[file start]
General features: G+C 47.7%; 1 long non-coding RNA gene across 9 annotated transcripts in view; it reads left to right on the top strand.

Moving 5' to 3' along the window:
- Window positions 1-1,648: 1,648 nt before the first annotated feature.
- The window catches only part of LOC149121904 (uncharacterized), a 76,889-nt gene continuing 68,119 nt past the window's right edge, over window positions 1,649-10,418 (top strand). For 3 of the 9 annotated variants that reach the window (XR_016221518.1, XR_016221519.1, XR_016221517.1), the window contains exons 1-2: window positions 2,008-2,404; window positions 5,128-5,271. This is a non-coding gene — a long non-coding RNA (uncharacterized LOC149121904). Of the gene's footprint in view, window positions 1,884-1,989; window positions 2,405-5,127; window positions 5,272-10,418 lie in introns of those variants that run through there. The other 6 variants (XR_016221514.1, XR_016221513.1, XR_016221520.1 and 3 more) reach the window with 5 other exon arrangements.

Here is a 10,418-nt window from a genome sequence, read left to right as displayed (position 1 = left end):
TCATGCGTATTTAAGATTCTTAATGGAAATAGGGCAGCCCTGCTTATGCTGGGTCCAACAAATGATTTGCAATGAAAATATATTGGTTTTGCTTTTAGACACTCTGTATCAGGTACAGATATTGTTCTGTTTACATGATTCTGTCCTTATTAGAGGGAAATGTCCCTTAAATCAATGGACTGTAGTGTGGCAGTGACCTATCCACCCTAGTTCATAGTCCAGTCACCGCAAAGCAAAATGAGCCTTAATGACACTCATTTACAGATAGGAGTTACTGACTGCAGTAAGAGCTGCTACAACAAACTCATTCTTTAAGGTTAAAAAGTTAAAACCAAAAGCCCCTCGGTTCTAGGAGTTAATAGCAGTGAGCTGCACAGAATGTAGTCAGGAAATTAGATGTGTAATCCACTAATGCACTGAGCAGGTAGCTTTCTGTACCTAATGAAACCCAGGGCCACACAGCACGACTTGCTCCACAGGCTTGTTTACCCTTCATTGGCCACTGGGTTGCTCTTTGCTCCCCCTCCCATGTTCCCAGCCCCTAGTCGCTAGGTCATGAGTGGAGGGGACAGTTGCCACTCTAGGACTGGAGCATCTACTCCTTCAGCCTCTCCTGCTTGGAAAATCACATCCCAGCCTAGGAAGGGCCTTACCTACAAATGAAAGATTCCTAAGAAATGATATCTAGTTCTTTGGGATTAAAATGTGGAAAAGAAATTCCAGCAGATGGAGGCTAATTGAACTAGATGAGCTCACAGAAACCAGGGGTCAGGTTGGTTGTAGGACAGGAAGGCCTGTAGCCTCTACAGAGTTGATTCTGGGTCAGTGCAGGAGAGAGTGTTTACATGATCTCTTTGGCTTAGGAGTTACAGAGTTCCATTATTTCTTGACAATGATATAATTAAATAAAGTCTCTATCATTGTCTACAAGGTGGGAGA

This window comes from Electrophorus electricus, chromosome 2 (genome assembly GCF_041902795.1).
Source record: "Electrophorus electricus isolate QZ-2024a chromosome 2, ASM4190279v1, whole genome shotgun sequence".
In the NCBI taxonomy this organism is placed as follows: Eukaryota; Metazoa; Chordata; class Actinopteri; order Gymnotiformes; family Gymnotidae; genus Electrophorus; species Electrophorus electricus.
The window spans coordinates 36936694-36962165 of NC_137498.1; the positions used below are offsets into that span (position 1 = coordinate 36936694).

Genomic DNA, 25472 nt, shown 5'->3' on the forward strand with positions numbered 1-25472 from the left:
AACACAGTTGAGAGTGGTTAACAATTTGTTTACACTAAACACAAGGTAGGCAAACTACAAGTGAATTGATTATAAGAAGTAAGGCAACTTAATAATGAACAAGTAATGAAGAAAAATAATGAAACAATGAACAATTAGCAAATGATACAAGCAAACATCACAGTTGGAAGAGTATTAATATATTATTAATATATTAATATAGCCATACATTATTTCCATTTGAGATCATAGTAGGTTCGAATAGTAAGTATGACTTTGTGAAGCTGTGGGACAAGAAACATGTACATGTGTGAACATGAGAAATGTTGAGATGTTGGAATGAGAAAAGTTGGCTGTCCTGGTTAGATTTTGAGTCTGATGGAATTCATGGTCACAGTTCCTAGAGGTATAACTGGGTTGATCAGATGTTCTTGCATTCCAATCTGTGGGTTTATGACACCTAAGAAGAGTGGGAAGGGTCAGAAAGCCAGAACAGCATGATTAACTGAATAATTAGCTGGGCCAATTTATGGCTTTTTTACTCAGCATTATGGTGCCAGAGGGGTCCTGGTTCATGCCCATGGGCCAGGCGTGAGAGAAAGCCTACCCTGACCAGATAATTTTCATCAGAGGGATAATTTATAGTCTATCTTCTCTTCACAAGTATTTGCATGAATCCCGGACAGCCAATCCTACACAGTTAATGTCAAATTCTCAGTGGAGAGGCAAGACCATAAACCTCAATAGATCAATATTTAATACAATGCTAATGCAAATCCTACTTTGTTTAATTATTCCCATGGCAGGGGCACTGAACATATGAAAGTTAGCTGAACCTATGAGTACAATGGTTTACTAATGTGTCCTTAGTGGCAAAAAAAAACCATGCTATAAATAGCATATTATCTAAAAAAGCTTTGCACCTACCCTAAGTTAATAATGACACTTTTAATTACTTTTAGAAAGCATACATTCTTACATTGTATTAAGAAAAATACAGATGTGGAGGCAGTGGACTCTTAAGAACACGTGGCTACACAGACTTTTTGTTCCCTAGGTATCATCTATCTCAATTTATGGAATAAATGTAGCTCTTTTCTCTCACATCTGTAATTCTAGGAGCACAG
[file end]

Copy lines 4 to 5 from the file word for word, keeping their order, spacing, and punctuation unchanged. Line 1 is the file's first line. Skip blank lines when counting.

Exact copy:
- The window catches only part of LOC149121904 (uncharacterized), a 76,889-nt gene continuing 68,119 nt past the window's right edge, over window positions 1,649-10,418 (top strand). For 3 of the 9 annotated variants that reach the window (XR_016221518.1, XR_016221519.1, XR_016221517.1), the window contains exons 1-2: window positions 2,008-2,404; window positions 5,128-5,271. This is a non-coding gene — a long non-coding RNA (uncharacterized LOC149121904). Of the gene's footprint in view, window positions 1,884-1,989; window positions 2,405-5,127; window positions 5,272-10,418 lie in introns of those variants that run through there. The other 6 variants (XR_016221514.1, XR_016221513.1, XR_016221520.1 and 3 more) reach the window with 5 other exon arrangements.

Here is a 10,418-nt window from a genome sequence, read left to right as displayed (position 1 = left end):